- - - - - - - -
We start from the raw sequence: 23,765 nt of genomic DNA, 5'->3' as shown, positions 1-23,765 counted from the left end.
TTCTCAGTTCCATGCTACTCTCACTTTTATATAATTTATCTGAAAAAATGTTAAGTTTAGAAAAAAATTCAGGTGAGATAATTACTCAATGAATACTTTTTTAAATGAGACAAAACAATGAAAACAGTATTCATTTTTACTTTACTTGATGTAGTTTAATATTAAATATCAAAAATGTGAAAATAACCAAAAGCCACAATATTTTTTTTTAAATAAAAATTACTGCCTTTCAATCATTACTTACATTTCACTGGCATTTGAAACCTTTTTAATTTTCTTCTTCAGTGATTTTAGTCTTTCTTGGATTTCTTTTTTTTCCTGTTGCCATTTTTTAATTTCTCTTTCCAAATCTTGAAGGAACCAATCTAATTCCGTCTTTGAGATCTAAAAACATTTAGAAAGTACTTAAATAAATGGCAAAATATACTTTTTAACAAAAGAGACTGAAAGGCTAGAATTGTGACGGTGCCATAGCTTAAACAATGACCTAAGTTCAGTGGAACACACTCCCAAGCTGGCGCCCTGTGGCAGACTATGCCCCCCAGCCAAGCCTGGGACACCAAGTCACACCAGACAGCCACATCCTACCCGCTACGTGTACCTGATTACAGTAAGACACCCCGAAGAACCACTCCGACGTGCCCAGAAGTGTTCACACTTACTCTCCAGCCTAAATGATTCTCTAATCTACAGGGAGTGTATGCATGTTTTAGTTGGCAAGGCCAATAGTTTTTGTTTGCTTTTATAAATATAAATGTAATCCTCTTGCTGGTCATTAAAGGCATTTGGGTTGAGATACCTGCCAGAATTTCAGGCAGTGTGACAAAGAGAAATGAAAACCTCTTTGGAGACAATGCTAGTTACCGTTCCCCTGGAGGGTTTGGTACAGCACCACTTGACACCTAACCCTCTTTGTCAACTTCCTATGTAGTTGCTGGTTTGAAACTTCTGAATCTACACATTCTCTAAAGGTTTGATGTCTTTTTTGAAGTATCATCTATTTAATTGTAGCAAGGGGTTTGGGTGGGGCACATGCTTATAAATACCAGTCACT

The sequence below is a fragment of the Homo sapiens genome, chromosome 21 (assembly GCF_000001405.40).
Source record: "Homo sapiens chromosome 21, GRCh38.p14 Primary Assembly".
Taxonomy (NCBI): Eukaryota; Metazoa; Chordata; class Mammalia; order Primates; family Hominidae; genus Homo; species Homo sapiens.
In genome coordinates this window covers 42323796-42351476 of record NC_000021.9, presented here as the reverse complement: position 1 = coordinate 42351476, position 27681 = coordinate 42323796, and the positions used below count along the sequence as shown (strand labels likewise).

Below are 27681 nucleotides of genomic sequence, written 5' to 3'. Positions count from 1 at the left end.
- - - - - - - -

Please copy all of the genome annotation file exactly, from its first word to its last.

We start from the raw sequence: 23,765 nt of genomic DNA, 5'->3' as shown, positions 1-23,765 counted from the left end.
TTCTCAGTTCCATGCTACTCTCACTTTTATATAATTTATCTGAAAAAATGTTAAGTTTAGAAAAAAATTCAGGTGAGATAATTACTCAATGAATACTTTTTTAAATGAGACAAAACAATGAAAACAGTATTCATTTTTACTTTACTTGATGTAGTTTAATATTAAATATCAAAAATGTGAAAATAACCAAAAGCCACAATATTTTTTTTTAAATAAAAATTACTGCCTTTCAATCATTACTTACATTTCACTGGCATTTGAAACCTTTTTAATTTTCTTCTTCAGTGATTTTAGTCTTTCTTGGATTTCTTTTTTTTCCTGTTGCCATTTTTTAATTTCTCTTTCCAAATCTTGAAGGAACCAATCTAATTCCGTCTTTGAGATCTAAAAACATTTAGAAAGTACTTAAATAAATGGCAAAATATACTTTTTAACAAAAGAGACTGAAAGGCTAGAATTGTGACGGTGCCATAGCTTAAACAATGACCTAAGTTCAGTGGAACACACTCCCAAGCTGGCGCCCTGTGGCAGACTATGCCCCCCAGCCAAGCCTGGGACACCAAGTCACACCAGACAGCCACATCCTACCCGCTACGTGTACCTGATTACAGTAAGACACCCCGAAGAACCACTCCGACGTGCCCAGAAGTGTTCACACTTACTCTCCAGCCTAAATGATTCTCTAATCTACAGGGAGTGTATGCATGTTTTAGTTGGCAAGGCCAATAGTTTTTGTTTGCTTTTATAAATATAAATGTAATCCTCTTGCTGGTCATTAAAGGCATTTGGGTTGAGATACCTGCCAGAATTTCAGGCAGTGTGACAAAGAGAAATGAAAACCTCTTTGGAGACAATGCTAGTTACCGTTCCCCTGGAGGGTTTGGTACAGCACCACTTGACACCTAACCCTCTTTGTCAACTTCCTATGTAGTTGCTGGTTTGAAACTTCTGAATCTACACATTCTCTAAAGGTTTGATGTCTTTTTTGAAGTATCATCTATTTAATTGTAGCAAGGGGTTTGGGTGGGGCACATGCTTATAAATACCAGTCACT

The sequence below is a fragment of the Homo sapiens genome, chromosome 21 (assembly GCF_000001405.40).
Source record: "Homo sapiens chromosome 21, GRCh38.p14 Primary Assembly".
Taxonomy (NCBI): Eukaryota; Metazoa; Chordata; class Mammalia; order Primates; family Hominidae; genus Homo; species Homo sapiens.
In genome coordinates this window covers 42323796-42351476 of record NC_000021.9, presented here as the reverse complement: position 1 = coordinate 42351476, position 27681 = coordinate 42323796, and the positions used below count along the sequence as shown (strand labels likewise).

Below are 27681 nucleotides of genomic sequence, written 5' to 3'. Positions count from 1 at the left end.